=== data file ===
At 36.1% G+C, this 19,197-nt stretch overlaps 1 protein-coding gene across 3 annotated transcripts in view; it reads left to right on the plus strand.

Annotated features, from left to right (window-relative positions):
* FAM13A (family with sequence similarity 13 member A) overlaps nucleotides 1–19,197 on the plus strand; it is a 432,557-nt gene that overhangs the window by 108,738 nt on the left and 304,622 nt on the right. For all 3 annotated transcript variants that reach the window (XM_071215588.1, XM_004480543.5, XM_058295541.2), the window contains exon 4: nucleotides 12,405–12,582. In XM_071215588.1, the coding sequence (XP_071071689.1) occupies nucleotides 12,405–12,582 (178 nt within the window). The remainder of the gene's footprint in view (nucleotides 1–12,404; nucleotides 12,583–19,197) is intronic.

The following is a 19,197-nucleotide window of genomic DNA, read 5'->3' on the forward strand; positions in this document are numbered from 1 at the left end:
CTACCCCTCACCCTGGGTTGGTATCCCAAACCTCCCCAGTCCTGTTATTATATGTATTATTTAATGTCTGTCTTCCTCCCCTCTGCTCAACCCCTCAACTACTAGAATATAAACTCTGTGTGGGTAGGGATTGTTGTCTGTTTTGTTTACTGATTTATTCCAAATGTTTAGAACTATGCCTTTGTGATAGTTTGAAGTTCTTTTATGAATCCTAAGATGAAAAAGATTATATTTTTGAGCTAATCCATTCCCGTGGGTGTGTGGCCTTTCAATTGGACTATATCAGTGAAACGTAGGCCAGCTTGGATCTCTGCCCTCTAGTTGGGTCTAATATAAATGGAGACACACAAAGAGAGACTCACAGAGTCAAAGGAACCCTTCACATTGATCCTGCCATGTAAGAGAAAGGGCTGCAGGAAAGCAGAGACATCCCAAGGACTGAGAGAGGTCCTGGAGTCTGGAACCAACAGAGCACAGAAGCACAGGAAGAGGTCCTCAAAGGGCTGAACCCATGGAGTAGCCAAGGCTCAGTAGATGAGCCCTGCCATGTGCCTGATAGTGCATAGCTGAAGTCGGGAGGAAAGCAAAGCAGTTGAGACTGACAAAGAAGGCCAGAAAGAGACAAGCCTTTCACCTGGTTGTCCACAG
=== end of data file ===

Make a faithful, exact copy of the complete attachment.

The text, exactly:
At 36.1% G+C, this 19,197-nt stretch overlaps 1 protein-coding gene across 3 annotated transcripts in view; it reads left to right on the plus strand.

Annotated features, from left to right (window-relative positions):
* FAM13A (family with sequence similarity 13 member A) overlaps nucleotides 1–19,197 on the plus strand; it is a 432,557-nt gene that overhangs the window by 108,738 nt on the left and 304,622 nt on the right. For all 3 annotated transcript variants that reach the window (XM_071215588.1, XM_004480543.5, XM_058295541.2), the window contains exon 4: nucleotides 12,405–12,582. In XM_071215588.1, the coding sequence (XP_071071689.1) occupies nucleotides 12,405–12,582 (178 nt within the window). The remainder of the gene's footprint in view (nucleotides 1–12,404; nucleotides 12,583–19,197) is intronic.

The following is a 19,197-nucleotide window of genomic DNA, read 5'->3' on the forward strand; positions in this document are numbered from 1 at the left end:
CTACCCCTCACCCTGGGTTGGTATCCCAAACCTCCCCAGTCCTGTTATTATATGTATTATTTAATGTCTGTCTTCCTCCCCTCTGCTCAACCCCTCAACTACTAGAATATAAACTCTGTGTGGGTAGGGATTGTTGTCTGTTTTGTTTACTGATTTATTCCAAATGTTTAGAACTATGCCTTTGTGATAGTTTGAAGTTCTTTTATGAATCCTAAGATGAAAAAGATTATATTTTTGAGCTAATCCATTCCCGTGGGTGTGTGGCCTTTCAATTGGACTATATCAGTGAAACGTAGGCCAGCTTGGATCTCTGCCCTCTAGTTGGGTCTAATATAAATGGAGACACACAAAGAGAGACTCACAGAGTCAAAGGAACCCTTCACATTGATCCTGCCATGTAAGAGAAAGGGCTGCAGGAAAGCAGAGACATCCCAAGGACTGAGAGAGGTCCTGGAGTCTGGAACCAACAGAGCACAGAAGCACAGGAAGAGGTCCTCAAAGGGCTGAACCCATGGAGTAGCCAAGGCTCAGTAGATGAGCCCTGCCATGTGCCTGATAGTGCATAGCTGAAGTCGGGAGGAAAGCAAAGCAGTTGAGACTGACAAAGAAGGCCAGAAAGAGACAAGCCTTTCACCTGGTTGTCCACAG